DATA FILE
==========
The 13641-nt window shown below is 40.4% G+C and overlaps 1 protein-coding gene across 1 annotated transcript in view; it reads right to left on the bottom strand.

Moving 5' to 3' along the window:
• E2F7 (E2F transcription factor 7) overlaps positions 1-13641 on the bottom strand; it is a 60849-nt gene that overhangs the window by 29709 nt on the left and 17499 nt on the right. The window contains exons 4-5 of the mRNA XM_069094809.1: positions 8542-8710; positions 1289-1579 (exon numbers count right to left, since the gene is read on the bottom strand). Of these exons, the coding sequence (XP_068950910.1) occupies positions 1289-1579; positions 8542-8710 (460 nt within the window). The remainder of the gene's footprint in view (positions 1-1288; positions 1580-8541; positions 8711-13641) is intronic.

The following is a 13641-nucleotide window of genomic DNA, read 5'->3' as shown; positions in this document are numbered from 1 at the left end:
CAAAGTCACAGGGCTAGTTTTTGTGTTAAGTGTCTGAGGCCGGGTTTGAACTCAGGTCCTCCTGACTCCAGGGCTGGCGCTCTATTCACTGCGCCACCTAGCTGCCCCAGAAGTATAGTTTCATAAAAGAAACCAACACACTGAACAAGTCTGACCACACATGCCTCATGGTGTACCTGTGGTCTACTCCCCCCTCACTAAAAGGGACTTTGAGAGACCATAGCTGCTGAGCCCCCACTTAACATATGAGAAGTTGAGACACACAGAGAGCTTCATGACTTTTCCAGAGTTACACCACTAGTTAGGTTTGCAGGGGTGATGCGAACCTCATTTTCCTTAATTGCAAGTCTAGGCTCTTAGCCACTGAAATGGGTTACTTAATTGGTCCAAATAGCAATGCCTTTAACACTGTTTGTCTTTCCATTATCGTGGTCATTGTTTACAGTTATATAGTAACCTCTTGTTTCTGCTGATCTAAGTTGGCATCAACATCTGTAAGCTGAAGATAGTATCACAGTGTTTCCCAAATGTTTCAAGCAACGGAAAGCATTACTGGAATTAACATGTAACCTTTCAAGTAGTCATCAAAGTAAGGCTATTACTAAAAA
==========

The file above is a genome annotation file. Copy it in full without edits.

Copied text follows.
The 13641-nt window shown below is 40.4% G+C and overlaps 1 protein-coding gene across 1 annotated transcript in view; it reads right to left on the bottom strand.

Moving 5' to 3' along the window:
• E2F7 (E2F transcription factor 7) overlaps positions 1-13641 on the bottom strand; it is a 60849-nt gene that overhangs the window by 29709 nt on the left and 17499 nt on the right. The window contains exons 4-5 of the mRNA XM_069094809.1: positions 8542-8710; positions 1289-1579 (exon numbers count right to left, since the gene is read on the bottom strand). Of these exons, the coding sequence (XP_068950910.1) occupies positions 1289-1579; positions 8542-8710 (460 nt within the window). The remainder of the gene's footprint in view (positions 1-1288; positions 1580-8541; positions 8711-13641) is intronic.

The following is a 13641-nucleotide window of genomic DNA, read 5'->3' as shown; positions in this document are numbered from 1 at the left end:
CAAAGTCACAGGGCTAGTTTTTGTGTTAAGTGTCTGAGGCCGGGTTTGAACTCAGGTCCTCCTGACTCCAGGGCTGGCGCTCTATTCACTGCGCCACCTAGCTGCCCCAGAAGTATAGTTTCATAAAAGAAACCAACACACTGAACAAGTCTGACCACACATGCCTCATGGTGTACCTGTGGTCTACTCCCCCCTCACTAAAAGGGACTTTGAGAGACCATAGCTGCTGAGCCCCCACTTAACATATGAGAAGTTGAGACACACAGAGAGCTTCATGACTTTTCCAGAGTTACACCACTAGTTAGGTTTGCAGGGGTGATGCGAACCTCATTTTCCTTAATTGCAAGTCTAGGCTCTTAGCCACTGAAATGGGTTACTTAATTGGTCCAAATAGCAATGCCTTTAACACTGTTTGTCTTTCCATTATCGTGGTCATTGTTTACAGTTATATAGTAACCTCTTGTTTCTGCTGATCTAAGTTGGCATCAACATCTGTAAGCTGAAGATAGTATCACAGTGTTTCCCAAATGTTTCAAGCAACGGAAAGCATTACTGGAATTAACATGTAACCTTTCAAGTAGTCATCAAAGTAAGGCTATTACTAAAAA